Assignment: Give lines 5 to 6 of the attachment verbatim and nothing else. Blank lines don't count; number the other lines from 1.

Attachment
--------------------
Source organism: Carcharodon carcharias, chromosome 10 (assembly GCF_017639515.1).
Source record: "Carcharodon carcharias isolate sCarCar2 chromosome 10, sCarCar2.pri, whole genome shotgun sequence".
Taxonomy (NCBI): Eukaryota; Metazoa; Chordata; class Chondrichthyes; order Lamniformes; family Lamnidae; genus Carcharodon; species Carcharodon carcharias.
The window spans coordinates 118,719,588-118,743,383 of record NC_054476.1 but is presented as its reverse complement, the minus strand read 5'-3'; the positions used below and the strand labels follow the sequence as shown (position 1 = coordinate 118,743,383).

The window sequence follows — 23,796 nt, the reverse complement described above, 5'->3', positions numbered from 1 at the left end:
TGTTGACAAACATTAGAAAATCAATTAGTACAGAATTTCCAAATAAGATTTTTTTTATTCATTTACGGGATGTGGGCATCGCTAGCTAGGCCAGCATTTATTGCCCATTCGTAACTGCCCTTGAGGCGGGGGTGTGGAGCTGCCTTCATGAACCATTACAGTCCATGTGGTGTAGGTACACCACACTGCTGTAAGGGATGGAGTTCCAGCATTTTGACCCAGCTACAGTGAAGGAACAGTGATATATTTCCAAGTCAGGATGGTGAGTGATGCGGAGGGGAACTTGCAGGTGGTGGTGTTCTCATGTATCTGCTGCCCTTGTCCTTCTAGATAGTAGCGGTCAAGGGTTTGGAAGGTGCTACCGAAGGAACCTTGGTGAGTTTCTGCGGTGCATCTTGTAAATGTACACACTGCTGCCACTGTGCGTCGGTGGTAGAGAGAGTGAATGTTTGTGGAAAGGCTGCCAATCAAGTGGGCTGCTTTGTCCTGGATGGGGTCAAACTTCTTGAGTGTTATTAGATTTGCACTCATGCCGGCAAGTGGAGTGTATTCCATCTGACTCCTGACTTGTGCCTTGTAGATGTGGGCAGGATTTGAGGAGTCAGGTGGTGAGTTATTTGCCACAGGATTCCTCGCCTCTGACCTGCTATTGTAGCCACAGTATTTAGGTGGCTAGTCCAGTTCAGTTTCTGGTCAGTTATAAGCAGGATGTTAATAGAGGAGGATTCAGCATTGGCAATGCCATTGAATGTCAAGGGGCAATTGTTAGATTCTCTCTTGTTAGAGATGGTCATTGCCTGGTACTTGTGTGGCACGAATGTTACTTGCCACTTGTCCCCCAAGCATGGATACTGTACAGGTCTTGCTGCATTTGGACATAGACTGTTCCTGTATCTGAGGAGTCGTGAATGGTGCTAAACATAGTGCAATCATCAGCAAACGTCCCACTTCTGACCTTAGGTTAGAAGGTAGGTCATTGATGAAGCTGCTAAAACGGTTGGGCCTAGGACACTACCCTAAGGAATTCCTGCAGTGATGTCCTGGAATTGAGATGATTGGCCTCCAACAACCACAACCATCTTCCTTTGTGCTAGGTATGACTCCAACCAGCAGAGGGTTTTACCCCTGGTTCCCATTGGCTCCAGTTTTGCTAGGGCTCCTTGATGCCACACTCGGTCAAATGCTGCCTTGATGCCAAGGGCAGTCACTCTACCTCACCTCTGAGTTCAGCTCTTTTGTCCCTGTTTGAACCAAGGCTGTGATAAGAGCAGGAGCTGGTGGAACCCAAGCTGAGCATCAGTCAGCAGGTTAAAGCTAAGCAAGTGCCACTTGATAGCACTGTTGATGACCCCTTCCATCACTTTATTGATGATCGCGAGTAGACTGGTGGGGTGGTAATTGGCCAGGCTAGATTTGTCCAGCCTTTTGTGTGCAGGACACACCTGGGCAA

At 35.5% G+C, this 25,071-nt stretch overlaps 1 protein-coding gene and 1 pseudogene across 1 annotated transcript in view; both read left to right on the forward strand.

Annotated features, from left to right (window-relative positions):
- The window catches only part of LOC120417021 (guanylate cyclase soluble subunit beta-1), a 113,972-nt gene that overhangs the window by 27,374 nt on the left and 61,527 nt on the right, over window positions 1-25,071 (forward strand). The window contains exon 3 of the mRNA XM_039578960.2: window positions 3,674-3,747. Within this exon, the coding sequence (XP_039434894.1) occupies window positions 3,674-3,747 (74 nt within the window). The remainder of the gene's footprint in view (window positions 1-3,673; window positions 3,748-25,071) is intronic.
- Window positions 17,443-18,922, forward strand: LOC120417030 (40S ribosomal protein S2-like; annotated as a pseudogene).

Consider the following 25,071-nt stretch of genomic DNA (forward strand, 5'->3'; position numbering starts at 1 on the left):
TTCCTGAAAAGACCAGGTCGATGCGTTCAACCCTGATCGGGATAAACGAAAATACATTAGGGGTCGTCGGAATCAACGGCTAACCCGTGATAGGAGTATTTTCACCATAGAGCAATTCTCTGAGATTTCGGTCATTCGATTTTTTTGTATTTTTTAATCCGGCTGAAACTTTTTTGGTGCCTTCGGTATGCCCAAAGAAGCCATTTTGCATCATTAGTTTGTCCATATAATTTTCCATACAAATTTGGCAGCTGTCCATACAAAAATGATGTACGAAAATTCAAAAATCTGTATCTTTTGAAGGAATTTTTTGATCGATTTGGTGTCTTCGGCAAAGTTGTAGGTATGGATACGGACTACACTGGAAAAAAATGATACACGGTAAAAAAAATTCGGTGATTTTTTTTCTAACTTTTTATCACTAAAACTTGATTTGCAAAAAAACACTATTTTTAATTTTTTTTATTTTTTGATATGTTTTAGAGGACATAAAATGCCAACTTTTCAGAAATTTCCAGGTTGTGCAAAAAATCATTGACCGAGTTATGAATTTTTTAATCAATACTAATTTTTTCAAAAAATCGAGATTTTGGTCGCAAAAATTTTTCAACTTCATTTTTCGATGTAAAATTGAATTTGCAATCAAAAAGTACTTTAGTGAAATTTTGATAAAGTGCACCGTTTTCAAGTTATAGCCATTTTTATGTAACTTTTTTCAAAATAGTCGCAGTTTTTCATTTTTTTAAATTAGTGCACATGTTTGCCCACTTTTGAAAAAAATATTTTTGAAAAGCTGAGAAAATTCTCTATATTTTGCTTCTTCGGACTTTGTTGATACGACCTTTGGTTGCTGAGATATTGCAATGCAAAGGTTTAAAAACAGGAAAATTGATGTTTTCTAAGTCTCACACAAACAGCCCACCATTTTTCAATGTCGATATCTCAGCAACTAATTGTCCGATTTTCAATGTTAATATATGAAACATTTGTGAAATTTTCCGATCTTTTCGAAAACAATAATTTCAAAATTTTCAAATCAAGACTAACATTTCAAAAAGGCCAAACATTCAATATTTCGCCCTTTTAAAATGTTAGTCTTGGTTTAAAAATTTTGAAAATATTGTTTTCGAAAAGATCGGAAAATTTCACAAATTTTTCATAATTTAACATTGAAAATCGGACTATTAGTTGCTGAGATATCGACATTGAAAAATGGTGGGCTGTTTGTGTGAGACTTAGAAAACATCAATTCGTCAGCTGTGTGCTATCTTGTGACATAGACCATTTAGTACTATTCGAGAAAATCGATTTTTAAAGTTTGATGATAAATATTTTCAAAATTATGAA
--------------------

The window sequence follows — 23,796 nt, the reverse complement described above, 5'->3', positions numbered from 1 at the left end:
TGTTGACAAACATTAGAAAATCAATTAGTACAGAATTTCCAAATAAGATTTTTTTTATTCATTTACGGGATGTGGGCATCGCTAGCTAGGCCAGCATTTATTGCCCATTCGTAACTGCCCTTGAGGCGGGGGTGTGGAGCTGCCTTCATGAACCATTACAGTCCATGTGGTGTAGGTACACCACACTGCTGTAAGGGATGGAGTTCCAGCATTTTGACCCAGCTACAGTGAAGGAACAGTGATATATTTCCAAGTCAGGATGGTGAGTGATGCGGAGGGGAACTTGCAGGTGGTGGTGTTCTCATGTATCTGCTGCCCTTGTCCTTCTAGATAGTAGCGGTCAAGGGTTTGGAAGGTGCTACCGAAGGAACCTTGGTGAGTTTCTGCGGTGCATCTTGTAAATGTACACACTGCTGCCACTGTGCGTCGGTGGTAGAGAGAGTGAATGTTTGTGGAAAGGCTGCCAATCAAGTGGGCTGCTTTGTCCTGGATGGGGTCAAACTTCTTGAGTGTTATTAGATTTGCACTCATGCCGGCAAGTGGAGTGTATTCCATCTGACTCCTGACTTGTGCCTTGTAGATGTGGGCAGGATTTGAGGAGTCAGGTGGTGAGTTATTTGCCACAGGATTCCTCGCCTCTGACCTGCTATTGTAGCCACAGTATTTAGGTGGCTAGTCCAGTTCAGTTTCTGGTCAGTTATAAGCAGGATGTTAATAGAGGAGGATTCAGCATTGGCAATGCCATTGAATGTCAAGGGGCAATTGTTAGATTCTCTCTTGTTAGAGATGGTCATTGCCTGGTACTTGTGTGGCACGAATGTTACTTGCCACTTGTCCCCCAAGCATGGATACTGTACAGGTCTTGCTGCATTTGGACATAGACTGTTCCTGTATCTGAGGAGTCGTGAATGGTGCTAAACATAGTGCAATCATCAGCAAACGTCCCACTTCTGACCTTAGGTTAGAAGGTAGGTCATTGATGAAGCTGCTAAAACGGTTGGGCCTAGGACACTACCCTAAGGAATTCCTGCAGTGATGTCCTGGAATTGAGATGATTGGCCTCCAACAACCACAACCATCTTCCTTTGTGCTAGGTATGACTCCAACCAGCAGAGGGTTTTACCCCTGGTTCCCATTGGCTCCAGTTTTGCTAGGGCTCCTTGATGCCACACTCGGTCAAATGCTGCCTTGATGCCAAGGGCAGTCACTCTACCTCACCTCTGAGTTCAGCTCTTTTGTCCCTGTTTGAACCAAGGCTGTGATAAGAGCAGGAGCTGGTGGAACCCAAGCTGAGCATCAGTCAGCAGGTTAAAGCTAAGCAAGTGCCACTTGATAGCACTGTTGATGACCCCTTCCATCACTTTATTGATGATCGCGAGTAGACTGGTGGGGTGGTAATTGGCCAGGCTAGATTTGTCCAGCCTTTTGTGTGCAGGACACACCTGGGCAA